Feeds:
Posts
Comments

Posts Tagged ‘Environmental Impact Statement’

The Fourth Circuit issued a published opinion in two argued cases today. The result in each case was to vacate and remand a decision out of the Eastern District of Virginia. That may be all that the decisions have in common, however. The first decision left the central issue open for resolution on remand after articulating the legal test for the district court to apply, while the second decision resolved the central issue while seemingly adopting a newly constrictive test.

In Oberg v. Kentucky Higher Education Student Loan Corporation, the court addressed whether corporations organized by Kentucky, Pennsylvania, Vermont and Arkansas were “persons” subject to suit under the False Claims Act, or instead “state agencies” not subject to suit under the False Claims Act as interpreted in Vermont Agency of Natural Resources v. United States ex rel. Stevens, 529 U.S. 765, 787-88 (2000). The appeals court held that the district court applied the wrong legal test in deciding that the corporations were not subject to suit. The Fourth Circuit vacated and remanded for district court application of the test developed under the test that is also used for the “arm of the state” prong of sovereign immunity analysis. Judge Motz wrote the opinion for the court, in which Chief Judge Traxler and Judge Keenan joined.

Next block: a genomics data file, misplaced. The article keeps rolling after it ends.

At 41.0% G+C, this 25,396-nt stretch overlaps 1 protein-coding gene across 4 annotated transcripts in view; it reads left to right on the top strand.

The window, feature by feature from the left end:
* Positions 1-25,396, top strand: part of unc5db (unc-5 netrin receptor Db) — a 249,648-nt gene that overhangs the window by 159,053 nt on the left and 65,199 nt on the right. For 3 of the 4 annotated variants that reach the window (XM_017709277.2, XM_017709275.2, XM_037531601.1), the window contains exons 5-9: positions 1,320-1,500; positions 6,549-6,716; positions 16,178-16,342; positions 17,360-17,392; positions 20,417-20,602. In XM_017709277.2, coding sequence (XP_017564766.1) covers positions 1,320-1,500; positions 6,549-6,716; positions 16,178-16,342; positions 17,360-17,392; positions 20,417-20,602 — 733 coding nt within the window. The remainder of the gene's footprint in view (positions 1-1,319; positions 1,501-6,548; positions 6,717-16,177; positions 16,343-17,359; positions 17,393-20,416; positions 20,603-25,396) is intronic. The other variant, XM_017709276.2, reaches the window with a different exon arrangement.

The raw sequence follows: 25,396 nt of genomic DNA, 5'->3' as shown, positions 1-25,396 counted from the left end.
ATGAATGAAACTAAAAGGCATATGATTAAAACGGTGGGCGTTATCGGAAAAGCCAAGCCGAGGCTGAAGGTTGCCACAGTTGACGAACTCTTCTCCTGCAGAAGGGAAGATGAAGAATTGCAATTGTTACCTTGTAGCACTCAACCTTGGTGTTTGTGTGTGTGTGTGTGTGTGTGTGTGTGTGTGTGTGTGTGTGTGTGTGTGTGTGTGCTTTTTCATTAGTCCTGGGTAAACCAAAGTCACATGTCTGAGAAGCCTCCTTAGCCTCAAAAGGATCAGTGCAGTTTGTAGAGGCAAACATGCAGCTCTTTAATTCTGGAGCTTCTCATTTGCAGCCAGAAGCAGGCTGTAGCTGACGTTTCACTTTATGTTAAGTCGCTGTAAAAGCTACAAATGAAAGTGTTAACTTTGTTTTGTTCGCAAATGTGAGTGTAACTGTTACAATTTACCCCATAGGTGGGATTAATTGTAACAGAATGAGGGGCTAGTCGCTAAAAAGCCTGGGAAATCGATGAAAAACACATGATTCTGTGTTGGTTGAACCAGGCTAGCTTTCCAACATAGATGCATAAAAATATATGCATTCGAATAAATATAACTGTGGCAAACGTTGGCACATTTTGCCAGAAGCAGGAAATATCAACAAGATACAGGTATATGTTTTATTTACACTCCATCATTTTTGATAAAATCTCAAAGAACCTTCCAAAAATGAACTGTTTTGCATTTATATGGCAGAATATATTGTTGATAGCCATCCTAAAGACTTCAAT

In Friends of Back Bay v. U.S. Army Corps of Engineers, the court held that the Army Corps of Engineers improperly issued a permit without completing an EIS under NEPA. Among other things, the court near the end of its opinion aligned the Fourth Circuit with the Second Circuit in stating that “the policy goals underlying NEPA are best served if agencies err in favor of preparation of an EIS when . . . there is a substantial possibility that the [proposed] action may have a significant impact on the environment.” I am not a NEPA expert, but the appellate court’s application of the various EIS factors and its adoption of the Second Circuit’s “substantial possibility” test seemed somewhat casual. Judge King wrote the opinion for the court, in which Judge Gregory and Judge Floyd joined.

Advertisements

Read Full Post »

%d bloggers like this: